If you are going to go the self-publishing route you are going to need your own ISBN number and cover designer. In Canada you can get an ISBN number through http://www.collectionscanada.ca/isbn/s11-202-e.html. If you're looking for a print on demand publisher, I suggest starting at the Today's Woman Writing Community database of POD Publishers http://www.todays-woman.net/link-49.html. Be sure to consider factors such as set-up costs, royalty payments, control over your book, distribution, cover price, advertising and the publisher's reputation. The Internet can be a very useful tool as it allows you to investigate the company's name to see if other writers have had trouble with the company. Another approach to learning about the reputation of a publishing company might be to post questions within the different writing groups.

Todays-Woman.net also hosts a ‘Warning Writers’ page http://www.todays-woman.net/poetry-scams.html. Be sure to do your homework and never just take the publisher’s word.

If you write poetry, why not consider making a chapbook of your poetry. A chapbook is "a small book or pamphlet containing poems, ballads, stories, or religious tracts" (MIT) the term is still used today to refer to short, inexpensive booklets. Be sure to read my article "Make a Chapbook of Your Poetry". http://www.todays-woman.net/article805.html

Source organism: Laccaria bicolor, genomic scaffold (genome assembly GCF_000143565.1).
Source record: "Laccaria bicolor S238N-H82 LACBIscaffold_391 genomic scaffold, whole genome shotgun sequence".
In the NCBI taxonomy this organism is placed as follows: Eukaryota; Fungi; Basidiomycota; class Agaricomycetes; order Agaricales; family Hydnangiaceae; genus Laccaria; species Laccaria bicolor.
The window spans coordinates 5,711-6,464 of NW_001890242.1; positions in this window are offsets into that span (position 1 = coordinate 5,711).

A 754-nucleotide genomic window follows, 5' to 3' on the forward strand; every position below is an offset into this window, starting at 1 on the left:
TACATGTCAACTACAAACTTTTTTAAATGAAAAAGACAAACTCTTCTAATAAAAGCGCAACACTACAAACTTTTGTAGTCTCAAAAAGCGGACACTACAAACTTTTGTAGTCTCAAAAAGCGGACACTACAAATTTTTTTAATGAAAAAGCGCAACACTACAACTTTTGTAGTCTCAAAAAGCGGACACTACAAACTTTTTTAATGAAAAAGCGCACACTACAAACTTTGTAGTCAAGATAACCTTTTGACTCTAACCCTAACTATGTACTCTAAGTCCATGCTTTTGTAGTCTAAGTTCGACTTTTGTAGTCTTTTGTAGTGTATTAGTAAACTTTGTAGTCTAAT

Remember self-publishing means just what it says- self-publishing- you do the editing, the marketing, advertising, distribution, and sales.

It might be good to get some writing credits under your name before you think big. Whatever you decide to do, I wish you much success and hope you never give up on your dreams.

“If you can imagine it, you can achieve it. If you can dream it, you can become it.” -William Arthur Ward

Submitted by:

Rose DesRochers

Rose DesRochers is a published poet and freelance writer. Rose has been writing poetry for more than 20 years. She is also the founder of http://www.todays-woman.net, a supportive online writing community for men and women over 18. She is also the Assistant Administrator of http://www.invision-graphics.com. Rose DesRochers's blog : http://rosedesrochers.todays-woman.net This work is licensed under a Creative Commons Attribution-NonCommercial-NoDerivs 2.5 License.